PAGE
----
If you strike at the king, you have to kill him. And, amazingly, Eugene McCarthy did. On March 12, 1968, the not exactly barnstorming senator got 42.4 percent of Democratic votes in the New Hampshire primary and denied the sitting president even a majority of his own party’s supporters: Lyndon Johnson secured just 49.5 percent. Within three weeks, he was gone: the president announced he would not seek re-election and effectively ended his political career. The king was dead, long live … well, not Senator McCarthy: the man who plunged the dagger in did not take the crown. But his few short weeks of stumping the Granite State changed his party, with consequences it lives with to this day. The LBJ diehards who dismissed him as a mere “footnote in history” failed to understand how much damage one footnote can do when he doesn’t mind whose toes he steps on and all the bigfeet turn out to have feet of clay. Thus, the paradox of Gene McCarthy: the revered liberal icon who destroyed the last successful liberal presidency. His act of insouciant regicide was the defining moment in the Democrats’ modern history.
A few months earlier, a group of antiwar activists had formed something called the Alternative Candidate Task Force. It would have been easy to find some purer-than-thou leftist to run a doomed third-party campaign in the ’68 election, but ACT calculated that it should surely be possible to talk a heavyweight establishment Democrat into opposing Johnson’s re-nomination. They called on a score of senators and representatives, including their preferred choice, Robert Kennedy. But, presidency-wise, RFK was in the middle of his long Hyannis Hamlet routine, and ACT wound up settling instead for a fellow from a Minnesota hamlet. Senator McCarthy was nobody’s idea of a dream candidate, least of all his: most of what passed for creative energy in his campaigning was devoted to the self-deprecating gags. But, with the big fish declining to nibble, ACT decided to go with Mister Available rather than Mister Right. He was a poet “mired in complexity,” as one of his verses put it, and an unlikely man of action. Four days after the New Hampshire primary shocker, Bobby Kennedy entered the race himself, and nobody really needed McCarthy after that. But he acted when nobody else would, and so LBJ’s ’64 landslide was overturned by 28,791 New Hampshire voters, some student campaign workers, and a non-barnstorming, prematurely sidelined senator.
McCarthy was an unlikely standard-bearer. A tall, courtly figure who’d been a high-school teacher and a novice at a Benedictine seminary, he was what Denis Healy, Britain’s former chancellor, likes to call a politician with a “hinterland”—interests beyond politics. He loved Minnesota’s flora and fauna and seemed ill-suited as either a fawner or a floorer, a creep or a bruiser, into which categories most ambitious politicians fall. Elected to the House in 1948 and the Senate a decade later, he floated upward into the inner sanctum of Democratic power without ever seeming particularly engaged by the nuts and bolts of policy and legislation. From today’s perspective, he had a parliamentary eloquence all but vanished from Washington. His colleague George McGovern hailed him for “a wit equal to Shaw’s,” though, like most political wit, it shrivels on citation. McGovern commends the riposte McCarthy made to Congressman Hill of Colorado, who in a debate on agricultural subsidies had brought up “some French girl” who’d been burnt at the stake. The gentleman from Minnesota replied, “I don’t think Joan of Arc went to her death in defense of flexible farm price supports!”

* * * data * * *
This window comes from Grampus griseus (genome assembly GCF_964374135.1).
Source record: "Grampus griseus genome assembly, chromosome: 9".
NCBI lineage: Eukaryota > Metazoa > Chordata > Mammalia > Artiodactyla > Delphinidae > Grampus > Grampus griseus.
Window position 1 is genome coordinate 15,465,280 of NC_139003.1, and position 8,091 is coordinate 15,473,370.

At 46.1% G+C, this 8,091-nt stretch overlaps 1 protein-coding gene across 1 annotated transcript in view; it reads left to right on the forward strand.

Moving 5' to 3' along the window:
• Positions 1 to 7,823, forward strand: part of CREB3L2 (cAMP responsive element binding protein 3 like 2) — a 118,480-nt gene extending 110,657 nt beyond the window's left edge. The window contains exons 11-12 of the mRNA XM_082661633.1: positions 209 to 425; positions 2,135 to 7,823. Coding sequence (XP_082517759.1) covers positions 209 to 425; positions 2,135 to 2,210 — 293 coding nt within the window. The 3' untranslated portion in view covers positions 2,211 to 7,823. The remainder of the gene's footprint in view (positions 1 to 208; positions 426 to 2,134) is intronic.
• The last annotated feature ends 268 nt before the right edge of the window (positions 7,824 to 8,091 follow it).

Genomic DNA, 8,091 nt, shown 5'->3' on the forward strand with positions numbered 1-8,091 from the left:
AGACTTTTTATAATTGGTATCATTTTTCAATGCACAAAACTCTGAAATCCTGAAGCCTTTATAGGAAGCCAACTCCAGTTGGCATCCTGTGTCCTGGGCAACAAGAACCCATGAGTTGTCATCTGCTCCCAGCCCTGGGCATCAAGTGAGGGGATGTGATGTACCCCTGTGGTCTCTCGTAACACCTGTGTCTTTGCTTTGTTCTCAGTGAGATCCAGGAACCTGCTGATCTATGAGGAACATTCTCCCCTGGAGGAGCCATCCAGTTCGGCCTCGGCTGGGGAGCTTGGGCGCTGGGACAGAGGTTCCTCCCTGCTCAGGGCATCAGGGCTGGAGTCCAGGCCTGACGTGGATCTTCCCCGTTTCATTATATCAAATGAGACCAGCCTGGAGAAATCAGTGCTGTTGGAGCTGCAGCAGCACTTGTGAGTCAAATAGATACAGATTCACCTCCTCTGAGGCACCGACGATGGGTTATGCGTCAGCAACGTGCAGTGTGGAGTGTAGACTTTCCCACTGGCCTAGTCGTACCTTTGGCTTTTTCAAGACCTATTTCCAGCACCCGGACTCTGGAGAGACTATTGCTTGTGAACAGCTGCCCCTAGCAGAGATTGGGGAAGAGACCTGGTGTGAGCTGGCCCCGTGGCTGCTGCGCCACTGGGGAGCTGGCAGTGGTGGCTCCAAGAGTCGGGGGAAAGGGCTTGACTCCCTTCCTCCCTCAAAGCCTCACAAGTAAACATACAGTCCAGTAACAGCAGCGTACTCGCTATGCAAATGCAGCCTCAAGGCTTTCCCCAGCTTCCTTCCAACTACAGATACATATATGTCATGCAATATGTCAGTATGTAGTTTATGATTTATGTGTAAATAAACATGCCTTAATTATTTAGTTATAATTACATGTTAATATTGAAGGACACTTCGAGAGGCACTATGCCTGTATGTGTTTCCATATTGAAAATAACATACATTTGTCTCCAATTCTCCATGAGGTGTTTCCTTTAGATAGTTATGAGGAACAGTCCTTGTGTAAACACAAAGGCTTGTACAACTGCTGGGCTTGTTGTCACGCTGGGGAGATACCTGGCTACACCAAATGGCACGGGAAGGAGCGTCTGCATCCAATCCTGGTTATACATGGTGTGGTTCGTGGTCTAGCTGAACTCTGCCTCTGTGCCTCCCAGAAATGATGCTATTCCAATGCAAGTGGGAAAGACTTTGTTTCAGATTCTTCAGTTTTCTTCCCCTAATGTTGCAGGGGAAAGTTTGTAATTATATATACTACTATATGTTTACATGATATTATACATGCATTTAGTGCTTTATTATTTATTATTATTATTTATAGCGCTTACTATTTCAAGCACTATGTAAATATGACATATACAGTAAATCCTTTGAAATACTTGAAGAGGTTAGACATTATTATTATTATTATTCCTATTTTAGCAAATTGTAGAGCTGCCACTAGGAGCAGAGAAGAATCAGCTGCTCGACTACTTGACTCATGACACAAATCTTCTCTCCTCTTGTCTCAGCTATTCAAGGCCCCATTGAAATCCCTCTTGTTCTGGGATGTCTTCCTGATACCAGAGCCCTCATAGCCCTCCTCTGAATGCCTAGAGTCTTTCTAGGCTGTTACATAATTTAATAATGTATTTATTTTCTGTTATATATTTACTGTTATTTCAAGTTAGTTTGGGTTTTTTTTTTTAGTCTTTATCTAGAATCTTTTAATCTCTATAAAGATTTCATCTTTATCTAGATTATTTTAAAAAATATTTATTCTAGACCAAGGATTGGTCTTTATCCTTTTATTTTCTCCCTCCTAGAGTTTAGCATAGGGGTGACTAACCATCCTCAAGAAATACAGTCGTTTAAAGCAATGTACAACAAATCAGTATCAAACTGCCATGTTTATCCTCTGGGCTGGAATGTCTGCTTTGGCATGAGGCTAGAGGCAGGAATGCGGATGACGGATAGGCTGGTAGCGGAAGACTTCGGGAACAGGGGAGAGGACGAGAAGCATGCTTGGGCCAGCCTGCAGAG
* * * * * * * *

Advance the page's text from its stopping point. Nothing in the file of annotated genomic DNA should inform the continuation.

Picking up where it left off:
Hmm. If one regards political wit as Samuel Johnson did women’s preaching, that’s good enough, and better than most of the other examples of McCarthy’s nimble tongue. To a voter bemoaning an Election Day choice of Johnson or Nixon, the senator said, “That’s like choosing between vulgarity and obscenity, isn’t it?”—which has a certain blunt truth to it but seems a little heavy-handed to be dignified as Shavian. Watching Bill Bradley’s somnolent campaign style enervate and empty a New Hampshire diner in 2000, a friend whispered to me, “He’s trying to do a Gene McCarthy. But it’s harder than it looks.” And even the original couldn’t keep it up past New Hampshire, when the laconic-maverick-versus-imperial-president dynamic got muddied by the entry of RFK and by McCarthy’s own complicated relationship with the Kennedy clan.
Yet McCarthy left his party utterly changed. If his moniker weren’t already a political adjective, one might describe today’s Democrats as a McCarthyite party: among the younger congressional bigwigs, Barbara Boxer was a campaign worker for the senator in ’68; of the old lions, Ted Kennedy’s reflexive hostility to the Iraq campaign is far closer to McCarthy’s position than to either of his brothers’; and the Minnesotan’s Senate contemporary, the octogenarian pork-meister Robert C. Byrd, was pictured last year pumping his fist at a MoveOn.org rally, in a scene that looks like a deranged burlesque of McCarthy’s alliance with the antiwar youth of 1968.
After the 2004 election, Democrats took refuge in the conventional wisdom that “the American people don’t change commanders-in-chief in the middle of a war.” This conventional wisdom dates all the way back to, oh, 9:43 Eastern time on Election Night. Recent historical precedent suggests, au contraire, that wartime presidencies tend to end before hostilities do—or, at any rate, Democrat presidencies do. In Senator McCarthy’s case, he regarded Vietnam as a “costly exercise in futility,” but justified a break with his own president on the narrower constitutional principle of whether the Johnson administration had the right to wage full-blown war without paying any heed to him.